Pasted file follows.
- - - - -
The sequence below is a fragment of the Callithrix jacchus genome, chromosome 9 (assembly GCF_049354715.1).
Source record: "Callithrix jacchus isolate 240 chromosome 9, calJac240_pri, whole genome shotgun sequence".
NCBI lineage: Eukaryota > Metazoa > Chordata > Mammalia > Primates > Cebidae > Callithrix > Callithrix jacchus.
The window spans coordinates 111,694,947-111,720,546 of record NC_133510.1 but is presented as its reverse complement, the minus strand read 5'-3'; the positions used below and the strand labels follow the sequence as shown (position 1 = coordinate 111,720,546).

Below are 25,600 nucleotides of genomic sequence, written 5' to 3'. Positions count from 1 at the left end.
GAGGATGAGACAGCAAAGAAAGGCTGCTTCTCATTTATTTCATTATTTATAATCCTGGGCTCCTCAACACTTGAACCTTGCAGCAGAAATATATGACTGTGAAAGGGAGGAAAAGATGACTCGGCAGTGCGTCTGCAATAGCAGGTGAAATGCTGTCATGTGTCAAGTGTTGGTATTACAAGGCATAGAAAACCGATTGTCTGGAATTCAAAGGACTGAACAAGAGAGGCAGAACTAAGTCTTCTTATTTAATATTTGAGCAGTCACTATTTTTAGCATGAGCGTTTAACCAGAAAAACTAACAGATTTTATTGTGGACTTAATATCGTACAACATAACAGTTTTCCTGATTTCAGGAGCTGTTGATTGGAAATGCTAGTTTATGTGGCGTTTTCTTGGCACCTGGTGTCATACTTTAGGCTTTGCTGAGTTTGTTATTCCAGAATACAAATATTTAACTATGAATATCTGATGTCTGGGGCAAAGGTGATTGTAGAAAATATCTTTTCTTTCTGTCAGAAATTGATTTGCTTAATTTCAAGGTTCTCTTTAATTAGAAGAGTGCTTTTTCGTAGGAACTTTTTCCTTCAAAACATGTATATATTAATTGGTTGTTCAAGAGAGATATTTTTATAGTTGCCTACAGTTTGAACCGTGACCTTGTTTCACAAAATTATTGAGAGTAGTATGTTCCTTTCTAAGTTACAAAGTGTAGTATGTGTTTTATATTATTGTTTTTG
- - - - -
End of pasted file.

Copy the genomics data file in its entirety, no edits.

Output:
The sequence below is a fragment of the Callithrix jacchus genome, chromosome 9 (assembly GCF_049354715.1).
Source record: "Callithrix jacchus isolate 240 chromosome 9, calJac240_pri, whole genome shotgun sequence".
NCBI lineage: Eukaryota > Metazoa > Chordata > Mammalia > Primates > Cebidae > Callithrix > Callithrix jacchus.
The window spans coordinates 111,694,947-111,720,546 of record NC_133510.1 but is presented as its reverse complement, the minus strand read 5'-3'; the positions used below and the strand labels follow the sequence as shown (position 1 = coordinate 111,720,546).

Below are 25,600 nucleotides of genomic sequence, written 5' to 3'. Positions count from 1 at the left end.
GAGGATGAGACAGCAAAGAAAGGCTGCTTCTCATTTATTTCATTATTTATAATCCTGGGCTCCTCAACACTTGAACCTTGCAGCAGAAATATATGACTGTGAAAGGGAGGAAAAGATGACTCGGCAGTGCGTCTGCAATAGCAGGTGAAATGCTGTCATGTGTCAAGTGTTGGTATTACAAGGCATAGAAAACCGATTGTCTGGAATTCAAAGGACTGAACAAGAGAGGCAGAACTAAGTCTTCTTATTTAATATTTGAGCAGTCACTATTTTTAGCATGAGCGTTTAACCAGAAAAACTAACAGATTTTATTGTGGACTTAATATCGTACAACATAACAGTTTTCCTGATTTCAGGAGCTGTTGATTGGAAATGCTAGTTTATGTGGCGTTTTCTTGGCACCTGGTGTCATACTTTAGGCTTTGCTGAGTTTGTTATTCCAGAATACAAATATTTAACTATGAATATCTGATGTCTGGGGCAAAGGTGATTGTAGAAAATATCTTTTCTTTCTGTCAGAAATTGATTTGCTTAATTTCAAGGTTCTCTTTAATTAGAAGAGTGCTTTTTCGTAGGAACTTTTTCCTTCAAAACATGTATATATTAATTGGTTGTTCAAGAGAGATATTTTTATAGTTGCCTACAGTTTGAACCGTGACCTTGTTTCACAAAATTATTGAGAGTAGTATGTTCCTTTCTAAGTTACAAAGTGTAGTATGTGTTTTATATTATTGTTTTTG